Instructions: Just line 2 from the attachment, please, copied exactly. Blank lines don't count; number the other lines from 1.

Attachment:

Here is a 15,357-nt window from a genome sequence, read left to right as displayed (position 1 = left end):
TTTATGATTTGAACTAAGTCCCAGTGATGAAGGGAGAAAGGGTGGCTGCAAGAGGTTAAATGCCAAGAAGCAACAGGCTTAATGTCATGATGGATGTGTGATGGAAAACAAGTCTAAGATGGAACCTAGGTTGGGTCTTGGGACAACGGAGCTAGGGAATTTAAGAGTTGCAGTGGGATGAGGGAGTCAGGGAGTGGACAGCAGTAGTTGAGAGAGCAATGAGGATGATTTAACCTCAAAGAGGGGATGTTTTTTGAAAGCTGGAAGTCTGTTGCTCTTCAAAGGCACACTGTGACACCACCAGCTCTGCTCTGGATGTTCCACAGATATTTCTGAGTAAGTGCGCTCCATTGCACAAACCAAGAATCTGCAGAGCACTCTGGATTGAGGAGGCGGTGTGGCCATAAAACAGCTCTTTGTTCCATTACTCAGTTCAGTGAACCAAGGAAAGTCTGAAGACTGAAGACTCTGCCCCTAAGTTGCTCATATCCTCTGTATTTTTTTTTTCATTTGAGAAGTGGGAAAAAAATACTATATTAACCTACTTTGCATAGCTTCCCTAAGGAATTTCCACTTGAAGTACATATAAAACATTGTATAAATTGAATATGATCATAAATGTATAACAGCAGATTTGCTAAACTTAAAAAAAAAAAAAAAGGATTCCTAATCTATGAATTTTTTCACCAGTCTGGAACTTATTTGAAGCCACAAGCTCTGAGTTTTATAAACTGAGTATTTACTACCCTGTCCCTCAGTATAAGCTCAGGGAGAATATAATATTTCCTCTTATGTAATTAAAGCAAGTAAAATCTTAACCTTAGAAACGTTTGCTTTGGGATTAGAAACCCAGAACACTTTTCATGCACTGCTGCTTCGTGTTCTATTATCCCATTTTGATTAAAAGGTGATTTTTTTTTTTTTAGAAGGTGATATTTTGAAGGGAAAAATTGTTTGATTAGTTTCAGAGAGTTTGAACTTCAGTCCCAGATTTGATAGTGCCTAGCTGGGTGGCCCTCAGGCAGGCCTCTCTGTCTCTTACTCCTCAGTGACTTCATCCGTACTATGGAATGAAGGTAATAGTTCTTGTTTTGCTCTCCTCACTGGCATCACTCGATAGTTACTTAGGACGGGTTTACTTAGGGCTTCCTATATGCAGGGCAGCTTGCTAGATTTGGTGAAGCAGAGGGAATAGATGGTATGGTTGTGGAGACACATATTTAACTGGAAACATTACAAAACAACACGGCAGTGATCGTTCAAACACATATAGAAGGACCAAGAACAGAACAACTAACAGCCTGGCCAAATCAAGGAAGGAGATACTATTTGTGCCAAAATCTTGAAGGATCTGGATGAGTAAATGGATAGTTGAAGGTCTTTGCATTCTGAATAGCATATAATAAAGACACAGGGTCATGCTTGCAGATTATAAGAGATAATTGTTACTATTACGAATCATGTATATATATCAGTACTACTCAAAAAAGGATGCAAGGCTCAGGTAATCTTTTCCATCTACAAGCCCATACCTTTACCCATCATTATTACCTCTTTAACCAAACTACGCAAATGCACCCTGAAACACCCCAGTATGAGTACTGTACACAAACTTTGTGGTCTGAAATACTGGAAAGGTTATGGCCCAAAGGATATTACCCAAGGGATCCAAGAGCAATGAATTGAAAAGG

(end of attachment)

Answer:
TTTATGATTTGAACTAAGTCCCAGTGATGAAGGGAGAAAGGGTGGCTGCAAGAGGTTAAATGCCAAGAAGCAACAGGCTTAATGTCATGATGGATGTGTGATGGAAAACAAGTCTAAGATGGAACCTAGGTTGGGTCTTGGGACAACGGAGCTAGGGAATTTAAGAGTTGCAGTGGGATGAGGGAGTCAGGGAGTGGACAGCAGTAGTTGAGAGAGCAATGAGGATGATTTAACCTCAAAGAGGGGATGTTTTTTGAAAGCTGGAAGTCTGTTGCTCTTCAAAGGCACACTGTGACACCACCAGCTCTGCTCTGGATGTTCCACAGATATTTCTGAGTAAGTGCGCTCCATTGCACAAACCAAGAATCTGCAGAGCACTCTGGATTGAGGAGGCGGTGTGGCCATAAAACAGCTCTTTGTTCCATTACTCAGTTCAGTGAACCAAGGAAAGTCTGAAGACTGAAGACTCTGCCCCTAAGTTGCTCATATCCTCTGTATTTTTTTTTTCATTTGAGAAGTGGGAAAAAAATACTATATTAACCTACTTTGCATAGCTTCCCTAAGGAATTTCCACTTGAAGTACATATAAAACATTGTATAAATTGAATATGATCATAAATGTATAACAGCAGATTTGCTAAACTTAAAAAAAAAAAAAAAGGATTCCTAATCTATGAATTTTTTCACCAGTCTGGAACTTATTTGAAGCCACAAGCTCTGAGTTTTATAAACTGAGTATTTACTACCCTGTCCCTCAGTATAAGCTCAGGGAGAATATAATATTTCCTCTTATGTAATTAAAGCAAGTAAAATCTTAACCTTAGAAACGTTTGCTTTGGGATTAGAAACCCAGAACACTTTTCATGCACTGCTGCTTCGTGTTCTATTATCCCATTTTGATTAAAAGGTGATTTTTTTTTTTTTAGAAGGTGATATTTTGAAGGGAAAAATTGTTTGATTAGTTTCAGAGAGTTTGAACTTCAGTCCCAGATTTGATAGTGCCTAGCTGGGTGGCCCTCAGGCAGGCCTCTCTGTCTCTTACTCCTCAGTGACTTCATCCGTACTATGGAATGAAGGTAATAGTTCTTGTTTTGCTCTCCTCACTGGCATCACTCGATAGTTACTTAGGACGGGTTTACTTAGGGCTTCCTATATGCAGGGCAGCTTGCTAGATTTGGTGAAGCAGAGGGAATAGATGGTATGGTTGTGGAGACACATATTTAACTGGAAACATTACAAAACAACACGGCAGTGATCGTTCAAACACATATAGAAGGACCAAGAACAGAACAACTAACAGCCTGGCCAAATCAAGGAAGGAGATACTATTTGTGCCAAAATCTTGAAGGATCTGGATGAGTAAATGGATAGTTGAAGGTCTTTGCATTCTGAATAGCATATAATAAAGACACAGGGTCATGCTTGCAGATTATAAGAGATAATTGTTACTATTACGAATCATGTATATATATCAGTACTACTCAAAAAAGGATGCAAGGCTCAGGTAATCTTTTCCATCTACAAGCCCATACCTTTACCCATCATTATTACCTCTTTAACCAAACTACGCAAATGCACCCTGAAACACCCCAGTATGAGTACTGTACACAAACTTTGTGGTCTGAAATACTGGAAAGGTTATGGCCCAAAGGATATTACCCAAGGGATCCAAGAGCAATGAATTGAAAAGG